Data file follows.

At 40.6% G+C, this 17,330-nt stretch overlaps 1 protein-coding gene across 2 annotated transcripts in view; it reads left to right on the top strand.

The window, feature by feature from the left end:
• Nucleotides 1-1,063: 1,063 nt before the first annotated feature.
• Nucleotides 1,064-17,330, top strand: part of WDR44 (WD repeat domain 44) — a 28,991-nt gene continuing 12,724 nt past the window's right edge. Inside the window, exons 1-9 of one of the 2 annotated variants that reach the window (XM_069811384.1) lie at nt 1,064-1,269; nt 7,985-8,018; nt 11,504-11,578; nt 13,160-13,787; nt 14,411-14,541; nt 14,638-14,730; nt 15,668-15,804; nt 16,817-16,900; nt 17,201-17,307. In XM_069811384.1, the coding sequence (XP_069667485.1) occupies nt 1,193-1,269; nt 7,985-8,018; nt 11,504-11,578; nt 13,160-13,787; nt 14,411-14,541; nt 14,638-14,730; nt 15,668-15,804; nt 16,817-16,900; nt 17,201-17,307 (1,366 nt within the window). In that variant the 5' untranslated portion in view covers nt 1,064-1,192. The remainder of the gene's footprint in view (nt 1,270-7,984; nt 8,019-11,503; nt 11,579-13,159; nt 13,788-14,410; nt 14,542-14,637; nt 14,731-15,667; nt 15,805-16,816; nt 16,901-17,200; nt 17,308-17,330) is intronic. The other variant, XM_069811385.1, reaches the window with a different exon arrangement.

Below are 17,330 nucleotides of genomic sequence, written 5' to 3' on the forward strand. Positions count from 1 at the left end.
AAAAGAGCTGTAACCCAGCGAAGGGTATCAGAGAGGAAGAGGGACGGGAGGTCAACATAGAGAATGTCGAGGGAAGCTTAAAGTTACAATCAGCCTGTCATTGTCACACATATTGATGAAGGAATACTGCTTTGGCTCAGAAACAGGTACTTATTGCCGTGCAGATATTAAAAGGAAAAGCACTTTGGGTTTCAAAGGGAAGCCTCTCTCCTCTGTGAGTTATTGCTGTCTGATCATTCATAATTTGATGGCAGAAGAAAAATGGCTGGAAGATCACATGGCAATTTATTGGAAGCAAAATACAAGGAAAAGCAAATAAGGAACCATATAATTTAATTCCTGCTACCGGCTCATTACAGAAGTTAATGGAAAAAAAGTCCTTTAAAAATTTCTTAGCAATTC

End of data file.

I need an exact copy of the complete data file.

At 40.6% G+C, this 17,330-nt stretch overlaps 1 protein-coding gene across 2 annotated transcripts in view; it reads left to right on the top strand.

The window, feature by feature from the left end:
• Nucleotides 1-1,063: 1,063 nt before the first annotated feature.
• Nucleotides 1,064-17,330, top strand: part of WDR44 (WD repeat domain 44) — a 28,991-nt gene continuing 12,724 nt past the window's right edge. Inside the window, exons 1-9 of one of the 2 annotated variants that reach the window (XM_069811384.1) lie at nt 1,064-1,269; nt 7,985-8,018; nt 11,504-11,578; nt 13,160-13,787; nt 14,411-14,541; nt 14,638-14,730; nt 15,668-15,804; nt 16,817-16,900; nt 17,201-17,307. In XM_069811384.1, the coding sequence (XP_069667485.1) occupies nt 1,193-1,269; nt 7,985-8,018; nt 11,504-11,578; nt 13,160-13,787; nt 14,411-14,541; nt 14,638-14,730; nt 15,668-15,804; nt 16,817-16,900; nt 17,201-17,307 (1,366 nt within the window). In that variant the 5' untranslated portion in view covers nt 1,064-1,192. The remainder of the gene's footprint in view (nt 1,270-7,984; nt 8,019-11,503; nt 11,579-13,159; nt 13,788-14,410; nt 14,542-14,637; nt 14,731-15,667; nt 15,805-16,816; nt 16,901-17,200; nt 17,308-17,330) is intronic. The other variant, XM_069811385.1, reaches the window with a different exon arrangement.

Below are 17,330 nucleotides of genomic sequence, written 5' to 3' on the forward strand. Positions count from 1 at the left end.
AAAAGAGCTGTAACCCAGCGAAGGGTATCAGAGAGGAAGAGGGACGGGAGGTCAACATAGAGAATGTCGAGGGAAGCTTAAAGTTACAATCAGCCTGTCATTGTCACACATATTGATGAAGGAATACTGCTTTGGCTCAGAAACAGGTACTTATTGCCGTGCAGATATTAAAAGGAAAAGCACTTTGGGTTTCAAAGGGAAGCCTCTCTCCTCTGTGAGTTATTGCTGTCTGATCATTCATAATTTGATGGCAGAAGAAAAATGGCTGGAAGATCACATGGCAATTTATTGGAAGCAAAATACAAGGAAAAGCAAATAAGGAACCATATAATTTAATTCCTGCTACCGGCTCATTACAGAAGTTAATGGAAAAAAAGTCCTTTAAAAATTTCTTAGCAATTC